The Australian Small Business Blog

Wednesday, March 08, 2006

Where’s the angle…?


Getting articles into the paper is not easy. It takes a lot of research and a lot of relationship building with journalists and media to gain trust.

Strategies can be developed to ensure that all PR activities are carried out with marketing campaigns,

Many small businesses think that the media will be interested in their new product or that they have a story to tell which is guaranteed to get published.

The sad fact of the matter is that what’s news to a small business may not be news to the journalist or editor of the publication.

Possibly the most important word that a journalist or editor mutters is ‘where’s the angle?”

Put briefly, an angle is a different perspective of looking at things. It is not ‘spin’ nor is it a case of embellishing or exaggerating the facts. It is simply a different outlook or slant on a story.

For example, take the Australian soccer team as a fictional starting point.

The vast majority of players are based in Europe yet the Australian soccer team travel back to Sydney to play a game against New Zealand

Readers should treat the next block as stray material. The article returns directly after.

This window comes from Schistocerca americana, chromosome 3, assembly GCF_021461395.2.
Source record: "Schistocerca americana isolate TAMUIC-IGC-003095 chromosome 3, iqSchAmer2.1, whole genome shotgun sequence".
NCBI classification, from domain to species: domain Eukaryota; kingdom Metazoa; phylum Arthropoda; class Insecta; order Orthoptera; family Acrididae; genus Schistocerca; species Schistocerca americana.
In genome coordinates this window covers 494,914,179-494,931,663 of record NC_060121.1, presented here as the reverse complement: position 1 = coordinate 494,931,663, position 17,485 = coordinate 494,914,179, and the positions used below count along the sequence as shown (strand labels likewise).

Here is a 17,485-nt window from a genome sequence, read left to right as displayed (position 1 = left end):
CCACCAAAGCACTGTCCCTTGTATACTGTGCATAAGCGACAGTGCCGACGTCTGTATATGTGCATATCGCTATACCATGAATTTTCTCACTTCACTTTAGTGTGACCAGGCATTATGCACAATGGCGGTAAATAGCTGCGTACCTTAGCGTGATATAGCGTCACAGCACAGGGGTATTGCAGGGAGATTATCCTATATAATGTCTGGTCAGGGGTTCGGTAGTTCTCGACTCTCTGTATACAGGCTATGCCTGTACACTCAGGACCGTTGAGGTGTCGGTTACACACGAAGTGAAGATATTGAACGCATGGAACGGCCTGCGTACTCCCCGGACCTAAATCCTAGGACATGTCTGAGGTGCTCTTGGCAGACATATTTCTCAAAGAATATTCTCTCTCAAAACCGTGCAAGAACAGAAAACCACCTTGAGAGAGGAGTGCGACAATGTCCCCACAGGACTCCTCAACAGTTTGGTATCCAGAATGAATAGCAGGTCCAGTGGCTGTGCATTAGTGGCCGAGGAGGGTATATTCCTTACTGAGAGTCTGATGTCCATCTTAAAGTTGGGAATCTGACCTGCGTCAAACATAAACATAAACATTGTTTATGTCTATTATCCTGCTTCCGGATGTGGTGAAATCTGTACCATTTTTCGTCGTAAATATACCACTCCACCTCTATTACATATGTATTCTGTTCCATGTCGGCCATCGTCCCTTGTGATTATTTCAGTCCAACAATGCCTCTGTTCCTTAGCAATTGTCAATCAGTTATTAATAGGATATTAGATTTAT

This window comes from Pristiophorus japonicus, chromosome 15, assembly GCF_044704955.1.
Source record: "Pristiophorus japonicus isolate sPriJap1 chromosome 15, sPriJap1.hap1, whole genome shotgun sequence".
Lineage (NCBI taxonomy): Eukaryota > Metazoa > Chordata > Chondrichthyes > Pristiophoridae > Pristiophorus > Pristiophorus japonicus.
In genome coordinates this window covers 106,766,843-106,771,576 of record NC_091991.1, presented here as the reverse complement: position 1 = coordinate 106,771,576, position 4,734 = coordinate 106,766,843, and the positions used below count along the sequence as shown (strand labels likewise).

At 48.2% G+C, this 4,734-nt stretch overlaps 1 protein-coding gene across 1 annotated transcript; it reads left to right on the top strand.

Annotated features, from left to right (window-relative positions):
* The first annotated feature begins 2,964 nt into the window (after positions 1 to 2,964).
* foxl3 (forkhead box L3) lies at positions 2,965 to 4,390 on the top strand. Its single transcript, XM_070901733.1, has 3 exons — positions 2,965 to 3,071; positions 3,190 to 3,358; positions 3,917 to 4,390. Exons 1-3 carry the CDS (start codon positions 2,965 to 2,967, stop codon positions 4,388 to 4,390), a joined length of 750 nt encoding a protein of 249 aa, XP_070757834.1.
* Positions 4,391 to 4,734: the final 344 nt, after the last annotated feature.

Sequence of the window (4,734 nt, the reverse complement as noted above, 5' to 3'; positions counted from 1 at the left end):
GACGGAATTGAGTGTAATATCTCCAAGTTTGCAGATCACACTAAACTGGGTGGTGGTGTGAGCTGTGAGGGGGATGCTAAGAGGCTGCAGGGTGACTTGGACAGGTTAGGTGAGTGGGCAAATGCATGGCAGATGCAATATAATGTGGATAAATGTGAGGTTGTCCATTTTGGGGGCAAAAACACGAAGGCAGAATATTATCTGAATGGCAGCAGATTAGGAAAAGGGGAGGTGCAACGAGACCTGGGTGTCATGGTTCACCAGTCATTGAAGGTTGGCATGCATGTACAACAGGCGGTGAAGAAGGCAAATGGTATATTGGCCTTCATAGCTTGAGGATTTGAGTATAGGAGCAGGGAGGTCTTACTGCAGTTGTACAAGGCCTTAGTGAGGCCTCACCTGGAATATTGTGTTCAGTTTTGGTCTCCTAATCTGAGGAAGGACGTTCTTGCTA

How many stories could be developed from this simple fact?

Some examples include:

· Jet lag – Given the flight, how do players cope with the jet lag? How are their preparations affected?
· Family – Do the player take their family with them on overseas trips? What is the impact on a sportsman’s family life when overseas travel is concerned?
· Clubs – As the majority of players are based in Europe, what is the impact on their respective clubs? What is the financial impact when the star players are missing?
· Australia – How is soccer being perceived in Australia? Is it improving? Where do people see the long-term game when compared to Australian Rules?
· Financial – Do the players receive win bonuses for international games? What is the financial impact of Australia playing at home?

For many companies, finding suitable stories can be hard and time consuming.

The rule of thumb is if you’ve got something to say, ask yourself is it news. If it isn’t news, why should the media pay attention?

Dealing with the media can be tough and challenging, but play by their rules and listen to what they require and relationships can flourish.

Developing story ideas takes time, research and a lot of dedication. PR is best treated as a marketing component. If marketing is about trial and error, then PR should be treated as such.

The benefits of a good, well thought out PR campaign can bring many benefits. If you could ‘market’ your product in a daily newspaper to over 250 thousand people, the benefits can be endless.

Stuart Evans is the Director of Vibe Communications

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